Buglife says:– “Contrary to a popular belief, adding more honeybees is not the answer to pollinator declines. In fact, it may do more harm than good. …
… Pollination is about so much more than honeybees – there are estimated to be more than 4,000 species of insects in the UK that pollinate our crops and wild plants….
… over six months a single hive will use the resources that would otherwise have supported 200,000 wild bees, and the disrupting effect of honeybee hives on pollination services can have “serious negative impacts on biodiversity”. …
The B-Lines are a series of ‘insect pathways’ running through our countryside and towns, along which we are restoring and creating a series of wildflower-rich habitat stepping stones. They link existing wildlife areas together, creating a network, like a railway, that will weave across the British landscape. This will provide large areas of brand new habitat benefiting bees and butterflies– but also a host of other wildlife.
“The number of wild bee species recorded by an international database of life on Earth has declined by a quarter since 1990, according to a global analysis of bee declines. They found a steep decline in bee species being recorded since 1990, with approximately 25% fewer species reported between 2006 and 2015 than before the 1990s…..”
As reported by Greenpeace the EU has pledged to bring to an end the deplorable practice of sending thousands of tonnes of pesticides and herbicides which are banned in Europe to poor third world countries with weaker regulations.
The UK is a major exporter of these banned pesticides but this new proposed legislation won’t apply to us as we are no longer members of the EU.
Many of these banned agrochemicals pose a threat to bees and other pollinators, not to mention people. For example the herbicide Paraquat is manufactured for Syngenta in its factory here in Huddersfield. We are not the only culprits, however, as 10 other EU countries, including Germany and France, are guilty of exporting similar prohibited chemicals.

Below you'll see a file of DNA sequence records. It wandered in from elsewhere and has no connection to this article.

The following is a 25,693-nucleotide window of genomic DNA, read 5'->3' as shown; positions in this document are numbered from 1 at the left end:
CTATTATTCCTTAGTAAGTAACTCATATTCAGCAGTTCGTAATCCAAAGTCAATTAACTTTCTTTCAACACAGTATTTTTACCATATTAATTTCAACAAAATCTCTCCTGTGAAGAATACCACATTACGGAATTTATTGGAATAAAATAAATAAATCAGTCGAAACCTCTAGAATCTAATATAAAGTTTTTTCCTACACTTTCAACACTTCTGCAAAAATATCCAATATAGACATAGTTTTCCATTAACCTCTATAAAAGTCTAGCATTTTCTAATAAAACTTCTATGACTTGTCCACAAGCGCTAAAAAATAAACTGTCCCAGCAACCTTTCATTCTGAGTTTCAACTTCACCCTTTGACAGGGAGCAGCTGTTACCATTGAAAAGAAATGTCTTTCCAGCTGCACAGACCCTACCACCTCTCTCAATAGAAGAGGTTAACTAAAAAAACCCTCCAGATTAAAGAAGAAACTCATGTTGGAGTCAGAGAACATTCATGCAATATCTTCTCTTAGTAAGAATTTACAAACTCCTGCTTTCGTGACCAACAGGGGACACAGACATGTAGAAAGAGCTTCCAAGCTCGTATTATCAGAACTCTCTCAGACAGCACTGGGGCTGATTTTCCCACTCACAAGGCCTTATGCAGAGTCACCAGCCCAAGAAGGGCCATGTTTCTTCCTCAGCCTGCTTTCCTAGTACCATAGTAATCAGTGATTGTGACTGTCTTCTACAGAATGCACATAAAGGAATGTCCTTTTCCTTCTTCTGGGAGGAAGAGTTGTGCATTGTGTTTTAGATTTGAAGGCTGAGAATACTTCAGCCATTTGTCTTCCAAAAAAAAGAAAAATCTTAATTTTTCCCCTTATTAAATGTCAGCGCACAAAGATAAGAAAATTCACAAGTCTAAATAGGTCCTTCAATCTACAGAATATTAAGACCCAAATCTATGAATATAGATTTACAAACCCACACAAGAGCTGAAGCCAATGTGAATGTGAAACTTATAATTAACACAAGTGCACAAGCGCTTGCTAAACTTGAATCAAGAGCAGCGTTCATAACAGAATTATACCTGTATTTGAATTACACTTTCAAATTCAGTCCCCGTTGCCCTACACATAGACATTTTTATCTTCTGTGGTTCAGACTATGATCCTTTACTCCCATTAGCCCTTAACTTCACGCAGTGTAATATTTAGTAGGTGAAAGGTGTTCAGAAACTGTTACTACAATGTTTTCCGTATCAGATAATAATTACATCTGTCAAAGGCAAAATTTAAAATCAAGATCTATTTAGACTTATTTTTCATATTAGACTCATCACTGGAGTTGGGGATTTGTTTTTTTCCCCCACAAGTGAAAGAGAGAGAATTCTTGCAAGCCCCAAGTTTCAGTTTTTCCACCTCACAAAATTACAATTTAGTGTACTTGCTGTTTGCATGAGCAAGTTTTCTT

Farmers Weekly 11th Sept 20 has an article about an RSPB owned commercial arable farm.
In 2019, the farm was benchmarked against other local farm businesses and though crops varied in profitability, this was typical compared to the other farms.
!n 2019, the farm went completely insecticide free and saw no reduction in yields compared with previous years, making small savings on the products.
One quote:- “Though we had aphids in the beans last year, there were loads of ladybirds and larvae too, and within 10 days there were only ladybirds left and the beans didn’t suffer at all,”
The farm is planting wildflower corridors through fields to increase access to beneficial insects, compost spreading and sowing cover crops as part of the Centre of Ecology and Hydrology and Rothamsted Research’s Achieving Sustainable Agricultural Systems programme.
“The National Botanic Garden of Wales launches first pollinator plant logo scheme in the UK to be backed by DNA-barcoding science.
It is being rolled out to growers & nurseries so shoppers are guaranteed eligible plants are loved by bees and other pollinating insects, don’t contain synthetic insecticides and are grown in peat-free compost.
It aims to prevent pollinator decline and benefit other wildlife such as hedgehogs, sparrows and frogs …”